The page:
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Learning Latent Plans from Play (Corey Lynch et al) (summarized by Cody): This paper collects unsupervised data of humans playing with robotic control systems, and uses that data to thread a needle between two problems in learning. One problem is that per-task demonstration data is costly, especially as number of tasks grows; the other is that randomly sampled control actions will rarely stumble across complex motor tasks in ways that allow robots to learn. The authors argue that human play data is a good compromise because humans at play tend to explore different ways of manipulating objects in ways that give robots nuggets of useful information like “how do I move this block inside a drawer”, which can be composed into more complicated and intentional tasks.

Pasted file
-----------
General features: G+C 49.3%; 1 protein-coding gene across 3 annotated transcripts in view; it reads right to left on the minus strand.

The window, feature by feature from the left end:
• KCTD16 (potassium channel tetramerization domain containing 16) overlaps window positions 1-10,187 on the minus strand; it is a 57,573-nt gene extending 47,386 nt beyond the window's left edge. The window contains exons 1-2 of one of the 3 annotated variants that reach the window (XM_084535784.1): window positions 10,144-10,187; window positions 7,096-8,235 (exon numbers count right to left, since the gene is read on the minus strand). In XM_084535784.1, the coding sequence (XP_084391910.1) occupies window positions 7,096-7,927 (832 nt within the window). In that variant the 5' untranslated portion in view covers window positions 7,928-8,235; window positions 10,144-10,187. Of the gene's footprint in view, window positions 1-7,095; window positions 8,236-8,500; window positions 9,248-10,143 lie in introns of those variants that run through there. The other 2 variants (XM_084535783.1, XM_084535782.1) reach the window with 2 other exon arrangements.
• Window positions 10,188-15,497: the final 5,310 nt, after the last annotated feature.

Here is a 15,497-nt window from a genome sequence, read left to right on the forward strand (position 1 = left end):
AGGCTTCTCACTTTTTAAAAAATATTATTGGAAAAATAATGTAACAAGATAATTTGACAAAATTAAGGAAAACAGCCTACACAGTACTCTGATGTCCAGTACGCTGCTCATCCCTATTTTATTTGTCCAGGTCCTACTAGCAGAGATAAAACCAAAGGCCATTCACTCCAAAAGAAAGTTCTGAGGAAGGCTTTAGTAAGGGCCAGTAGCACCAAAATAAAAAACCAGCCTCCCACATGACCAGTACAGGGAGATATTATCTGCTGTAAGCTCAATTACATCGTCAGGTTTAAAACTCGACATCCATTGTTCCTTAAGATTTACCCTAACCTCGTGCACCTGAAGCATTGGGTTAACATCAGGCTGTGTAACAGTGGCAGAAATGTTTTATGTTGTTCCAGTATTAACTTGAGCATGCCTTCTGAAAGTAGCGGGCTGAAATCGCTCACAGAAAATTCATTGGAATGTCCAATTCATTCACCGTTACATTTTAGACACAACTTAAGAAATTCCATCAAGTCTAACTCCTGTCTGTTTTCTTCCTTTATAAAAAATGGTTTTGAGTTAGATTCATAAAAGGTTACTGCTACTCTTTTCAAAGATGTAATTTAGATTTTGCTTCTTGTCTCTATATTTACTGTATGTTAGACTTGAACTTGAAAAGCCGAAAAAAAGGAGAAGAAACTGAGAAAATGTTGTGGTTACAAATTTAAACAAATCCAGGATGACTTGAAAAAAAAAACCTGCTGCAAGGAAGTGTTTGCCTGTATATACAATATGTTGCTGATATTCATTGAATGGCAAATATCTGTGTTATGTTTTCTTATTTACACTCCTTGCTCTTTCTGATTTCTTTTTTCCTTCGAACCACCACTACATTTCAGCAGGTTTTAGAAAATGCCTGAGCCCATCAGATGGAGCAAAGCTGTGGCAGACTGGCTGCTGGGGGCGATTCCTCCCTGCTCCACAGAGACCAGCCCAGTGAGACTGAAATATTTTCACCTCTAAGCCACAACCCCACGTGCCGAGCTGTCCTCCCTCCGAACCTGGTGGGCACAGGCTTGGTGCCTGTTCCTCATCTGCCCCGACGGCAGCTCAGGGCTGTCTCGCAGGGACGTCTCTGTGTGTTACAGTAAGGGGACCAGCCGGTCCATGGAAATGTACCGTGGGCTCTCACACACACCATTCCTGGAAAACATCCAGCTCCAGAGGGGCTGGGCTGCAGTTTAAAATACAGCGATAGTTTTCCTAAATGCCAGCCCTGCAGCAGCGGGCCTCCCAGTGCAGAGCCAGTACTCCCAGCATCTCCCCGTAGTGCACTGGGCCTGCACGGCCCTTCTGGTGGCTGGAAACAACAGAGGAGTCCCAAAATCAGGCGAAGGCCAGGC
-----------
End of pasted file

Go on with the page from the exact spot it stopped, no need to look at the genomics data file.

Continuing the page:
The model works by learning to produce vectors that represent plans (or sequences of actions), and jointly learning to decode those vectors into action sequences. This architecture learns to generate plan vectors by using an autoencoder-like structure that uses KL divergence to align (1) a distribution of plan vectors predicted from the start and end state of a window of play data, and (2) a distribution of plan vectors predicted by looking back at all the actions taken in that window. Because we’re jointly learning to unroll the (2) lookback-summarized vector such that it matches the actions actually taken, we’ll ideally end up with a system that can take in a given plan vector and produce a sequence of actions to execute that plan. And, because we’re learning to predict a vector that aligns with actions successfully taken to get to an end state from a starting one, the model at test time should be able to produce a play vector corresponding to feasible actions that will get it from its current state to a goal state we’d like it to reach. The authors found that their Play-trained model was able to outperform single-task models on a range of manipulation tasks, even though those single-task models were trained with explicit demonstrations of the task.